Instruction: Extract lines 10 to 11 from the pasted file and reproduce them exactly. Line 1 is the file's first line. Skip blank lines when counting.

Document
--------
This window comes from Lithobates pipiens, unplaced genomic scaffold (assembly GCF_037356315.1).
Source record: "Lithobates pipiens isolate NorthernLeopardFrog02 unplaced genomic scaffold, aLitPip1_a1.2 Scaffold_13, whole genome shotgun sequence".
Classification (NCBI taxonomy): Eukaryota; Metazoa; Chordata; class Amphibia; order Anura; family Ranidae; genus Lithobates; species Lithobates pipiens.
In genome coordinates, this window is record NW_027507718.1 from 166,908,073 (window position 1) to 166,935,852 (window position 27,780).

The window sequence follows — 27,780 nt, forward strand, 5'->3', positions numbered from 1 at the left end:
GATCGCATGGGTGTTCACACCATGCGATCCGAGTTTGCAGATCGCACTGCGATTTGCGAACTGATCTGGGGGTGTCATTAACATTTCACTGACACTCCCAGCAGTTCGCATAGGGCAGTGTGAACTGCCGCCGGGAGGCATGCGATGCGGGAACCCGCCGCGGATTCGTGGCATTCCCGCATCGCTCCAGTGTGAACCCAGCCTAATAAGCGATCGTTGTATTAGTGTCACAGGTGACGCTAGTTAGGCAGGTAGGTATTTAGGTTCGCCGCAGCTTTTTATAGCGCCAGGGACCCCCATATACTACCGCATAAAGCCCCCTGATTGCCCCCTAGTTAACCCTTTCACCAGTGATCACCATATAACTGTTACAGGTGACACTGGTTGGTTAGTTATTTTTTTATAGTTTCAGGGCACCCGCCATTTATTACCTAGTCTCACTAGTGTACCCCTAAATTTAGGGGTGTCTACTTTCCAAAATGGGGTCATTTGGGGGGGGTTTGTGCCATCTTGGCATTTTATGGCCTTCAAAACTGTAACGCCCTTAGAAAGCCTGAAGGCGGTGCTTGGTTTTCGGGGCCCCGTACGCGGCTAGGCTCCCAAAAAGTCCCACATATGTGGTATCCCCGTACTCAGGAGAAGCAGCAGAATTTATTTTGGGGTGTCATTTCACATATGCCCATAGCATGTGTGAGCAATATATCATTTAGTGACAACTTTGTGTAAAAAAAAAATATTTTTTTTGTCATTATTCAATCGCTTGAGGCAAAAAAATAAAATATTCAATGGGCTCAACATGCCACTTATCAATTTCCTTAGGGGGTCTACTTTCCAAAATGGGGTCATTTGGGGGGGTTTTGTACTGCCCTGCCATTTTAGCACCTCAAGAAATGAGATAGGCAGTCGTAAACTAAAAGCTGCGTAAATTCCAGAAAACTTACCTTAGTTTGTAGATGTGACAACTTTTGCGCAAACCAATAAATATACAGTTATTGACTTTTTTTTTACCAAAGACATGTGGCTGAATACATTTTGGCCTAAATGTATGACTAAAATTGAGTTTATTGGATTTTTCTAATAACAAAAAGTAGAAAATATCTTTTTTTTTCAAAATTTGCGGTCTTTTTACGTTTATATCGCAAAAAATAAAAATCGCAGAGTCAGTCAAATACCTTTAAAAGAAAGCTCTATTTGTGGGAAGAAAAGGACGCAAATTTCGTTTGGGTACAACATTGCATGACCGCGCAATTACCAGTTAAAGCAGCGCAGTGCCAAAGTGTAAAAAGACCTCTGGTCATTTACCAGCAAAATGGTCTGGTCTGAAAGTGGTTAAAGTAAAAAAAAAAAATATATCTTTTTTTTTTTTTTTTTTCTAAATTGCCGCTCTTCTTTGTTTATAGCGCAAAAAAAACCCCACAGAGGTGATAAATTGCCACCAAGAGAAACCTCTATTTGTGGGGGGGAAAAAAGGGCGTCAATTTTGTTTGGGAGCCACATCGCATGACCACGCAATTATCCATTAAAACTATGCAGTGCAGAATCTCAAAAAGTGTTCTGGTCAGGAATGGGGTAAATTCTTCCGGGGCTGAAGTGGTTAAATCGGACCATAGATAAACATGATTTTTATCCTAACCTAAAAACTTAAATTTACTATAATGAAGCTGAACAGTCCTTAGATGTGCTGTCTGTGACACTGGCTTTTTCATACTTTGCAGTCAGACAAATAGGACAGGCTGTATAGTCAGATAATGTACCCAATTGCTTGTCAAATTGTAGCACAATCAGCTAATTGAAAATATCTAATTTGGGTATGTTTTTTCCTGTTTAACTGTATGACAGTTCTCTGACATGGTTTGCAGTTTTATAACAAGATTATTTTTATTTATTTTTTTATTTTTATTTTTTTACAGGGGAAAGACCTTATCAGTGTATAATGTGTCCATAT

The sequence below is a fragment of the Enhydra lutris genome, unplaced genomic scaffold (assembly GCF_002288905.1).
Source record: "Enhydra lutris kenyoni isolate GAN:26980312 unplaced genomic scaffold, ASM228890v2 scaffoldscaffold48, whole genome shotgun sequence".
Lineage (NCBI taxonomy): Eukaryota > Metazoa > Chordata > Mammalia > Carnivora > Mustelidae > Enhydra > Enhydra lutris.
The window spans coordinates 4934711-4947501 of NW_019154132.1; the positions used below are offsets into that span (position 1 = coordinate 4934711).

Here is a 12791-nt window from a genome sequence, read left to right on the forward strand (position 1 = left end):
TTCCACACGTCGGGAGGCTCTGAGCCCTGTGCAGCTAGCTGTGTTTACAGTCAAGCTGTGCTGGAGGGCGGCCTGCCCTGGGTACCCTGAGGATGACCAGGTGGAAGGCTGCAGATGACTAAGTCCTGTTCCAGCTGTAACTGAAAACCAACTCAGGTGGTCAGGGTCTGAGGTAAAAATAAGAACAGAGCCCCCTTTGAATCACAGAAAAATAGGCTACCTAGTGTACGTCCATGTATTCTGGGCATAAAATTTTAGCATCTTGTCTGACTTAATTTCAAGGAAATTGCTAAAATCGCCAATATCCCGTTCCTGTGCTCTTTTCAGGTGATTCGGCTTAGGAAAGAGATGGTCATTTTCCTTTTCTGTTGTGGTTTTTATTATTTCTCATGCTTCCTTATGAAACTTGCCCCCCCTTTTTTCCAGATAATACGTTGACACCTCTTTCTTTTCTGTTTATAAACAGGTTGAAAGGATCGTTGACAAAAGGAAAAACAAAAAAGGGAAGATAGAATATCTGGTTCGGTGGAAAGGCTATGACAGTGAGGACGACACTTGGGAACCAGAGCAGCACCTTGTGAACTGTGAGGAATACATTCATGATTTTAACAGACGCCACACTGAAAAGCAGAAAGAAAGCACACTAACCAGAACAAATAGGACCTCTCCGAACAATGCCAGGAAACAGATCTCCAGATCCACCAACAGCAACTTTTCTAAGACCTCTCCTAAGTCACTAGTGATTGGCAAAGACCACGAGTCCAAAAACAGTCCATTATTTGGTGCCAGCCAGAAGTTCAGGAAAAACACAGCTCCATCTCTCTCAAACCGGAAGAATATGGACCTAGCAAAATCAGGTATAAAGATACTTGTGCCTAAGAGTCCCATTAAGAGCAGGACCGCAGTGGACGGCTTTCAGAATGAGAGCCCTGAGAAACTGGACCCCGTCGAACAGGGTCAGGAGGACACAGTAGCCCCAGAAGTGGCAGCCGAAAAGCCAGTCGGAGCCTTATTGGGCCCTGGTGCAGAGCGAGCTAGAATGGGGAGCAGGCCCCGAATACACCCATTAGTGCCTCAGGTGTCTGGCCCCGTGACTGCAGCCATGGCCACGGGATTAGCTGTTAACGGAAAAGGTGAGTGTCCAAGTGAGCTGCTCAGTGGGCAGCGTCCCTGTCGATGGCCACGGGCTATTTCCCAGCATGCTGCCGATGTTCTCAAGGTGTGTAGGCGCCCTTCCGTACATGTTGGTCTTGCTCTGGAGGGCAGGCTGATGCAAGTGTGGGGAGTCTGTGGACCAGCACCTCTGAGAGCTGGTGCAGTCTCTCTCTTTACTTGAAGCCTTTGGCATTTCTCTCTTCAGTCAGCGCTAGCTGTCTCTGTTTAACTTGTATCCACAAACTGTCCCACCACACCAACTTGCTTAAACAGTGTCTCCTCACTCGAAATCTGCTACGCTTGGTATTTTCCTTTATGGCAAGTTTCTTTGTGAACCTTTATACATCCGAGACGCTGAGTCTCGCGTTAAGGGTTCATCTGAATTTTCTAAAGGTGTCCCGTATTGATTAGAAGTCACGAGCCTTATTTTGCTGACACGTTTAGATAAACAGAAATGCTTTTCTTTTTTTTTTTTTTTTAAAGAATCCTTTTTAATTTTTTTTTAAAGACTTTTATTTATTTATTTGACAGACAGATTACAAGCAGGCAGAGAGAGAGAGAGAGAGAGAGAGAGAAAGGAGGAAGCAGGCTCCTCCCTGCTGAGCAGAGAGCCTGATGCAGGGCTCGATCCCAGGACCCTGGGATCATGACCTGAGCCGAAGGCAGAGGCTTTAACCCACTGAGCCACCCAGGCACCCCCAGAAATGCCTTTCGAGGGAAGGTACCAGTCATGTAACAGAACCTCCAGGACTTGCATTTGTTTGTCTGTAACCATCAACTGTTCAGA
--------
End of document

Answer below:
The window spans coordinates 4934711-4947501 of NW_019154132.1; the positions used below are offsets into that span (position 1 = coordinate 4934711).

Here is a 12791-nt window from a genome sequence, read left to right on the forward strand (position 1 = left end):